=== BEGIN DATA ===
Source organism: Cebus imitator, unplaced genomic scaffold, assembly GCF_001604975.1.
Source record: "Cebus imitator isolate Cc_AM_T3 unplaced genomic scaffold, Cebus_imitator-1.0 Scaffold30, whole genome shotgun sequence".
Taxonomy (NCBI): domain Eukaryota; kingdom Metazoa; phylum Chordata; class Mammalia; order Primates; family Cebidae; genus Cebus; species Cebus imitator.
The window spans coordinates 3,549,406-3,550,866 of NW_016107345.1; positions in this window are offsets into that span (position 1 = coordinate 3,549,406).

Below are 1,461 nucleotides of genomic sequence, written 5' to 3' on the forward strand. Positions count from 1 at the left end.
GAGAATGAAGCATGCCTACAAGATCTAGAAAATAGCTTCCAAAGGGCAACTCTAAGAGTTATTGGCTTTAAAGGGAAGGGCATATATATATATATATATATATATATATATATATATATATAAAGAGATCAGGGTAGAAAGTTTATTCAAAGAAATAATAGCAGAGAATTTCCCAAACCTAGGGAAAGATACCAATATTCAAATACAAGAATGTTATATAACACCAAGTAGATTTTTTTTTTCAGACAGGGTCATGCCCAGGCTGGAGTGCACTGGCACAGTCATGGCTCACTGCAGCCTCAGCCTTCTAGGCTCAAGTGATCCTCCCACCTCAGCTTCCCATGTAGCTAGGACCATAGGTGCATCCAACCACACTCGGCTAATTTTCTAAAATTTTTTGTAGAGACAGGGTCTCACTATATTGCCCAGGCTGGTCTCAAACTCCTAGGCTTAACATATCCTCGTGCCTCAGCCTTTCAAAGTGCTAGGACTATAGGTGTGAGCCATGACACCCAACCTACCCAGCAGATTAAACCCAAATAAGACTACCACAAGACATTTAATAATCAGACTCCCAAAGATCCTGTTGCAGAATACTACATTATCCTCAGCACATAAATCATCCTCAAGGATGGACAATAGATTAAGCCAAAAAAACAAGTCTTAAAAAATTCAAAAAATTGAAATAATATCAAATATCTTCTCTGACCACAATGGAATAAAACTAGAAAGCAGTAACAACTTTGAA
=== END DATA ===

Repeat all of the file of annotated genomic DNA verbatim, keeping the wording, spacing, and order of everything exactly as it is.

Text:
Source organism: Cebus imitator, unplaced genomic scaffold, assembly GCF_001604975.1.
Source record: "Cebus imitator isolate Cc_AM_T3 unplaced genomic scaffold, Cebus_imitator-1.0 Scaffold30, whole genome shotgun sequence".
Taxonomy (NCBI): domain Eukaryota; kingdom Metazoa; phylum Chordata; class Mammalia; order Primates; family Cebidae; genus Cebus; species Cebus imitator.
The window spans coordinates 3,549,406-3,550,866 of NW_016107345.1; positions in this window are offsets into that span (position 1 = coordinate 3,549,406).

Below are 1,461 nucleotides of genomic sequence, written 5' to 3' on the forward strand. Positions count from 1 at the left end.
GAGAATGAAGCATGCCTACAAGATCTAGAAAATAGCTTCCAAAGGGCAACTCTAAGAGTTATTGGCTTTAAAGGGAAGGGCATATATATATATATATATATATATATATATATATATATATAAAGAGATCAGGGTAGAAAGTTTATTCAAAGAAATAATAGCAGAGAATTTCCCAAACCTAGGGAAAGATACCAATATTCAAATACAAGAATGTTATATAACACCAAGTAGATTTTTTTTTTCAGACAGGGTCATGCCCAGGCTGGAGTGCACTGGCACAGTCATGGCTCACTGCAGCCTCAGCCTTCTAGGCTCAAGTGATCCTCCCACCTCAGCTTCCCATGTAGCTAGGACCATAGGTGCATCCAACCACACTCGGCTAATTTTCTAAAATTTTTTGTAGAGACAGGGTCTCACTATATTGCCCAGGCTGGTCTCAAACTCCTAGGCTTAACATATCCTCGTGCCTCAGCCTTTCAAAGTGCTAGGACTATAGGTGTGAGCCATGACACCCAACCTACCCAGCAGATTAAACCCAAATAAGACTACCACAAGACATTTAATAATCAGACTCCCAAAGATCCTGTTGCAGAATACTACATTATCCTCAGCACATAAATCATCCTCAAGGATGGACAATAGATTAAGCCAAAAAAACAAGTCTTAAAAAATTCAAAAAATTGAAATAATATCAAATATCTTCTCTGACCACAATGGAATAAAACTAGAAAGCAGTAACAACTTTGAA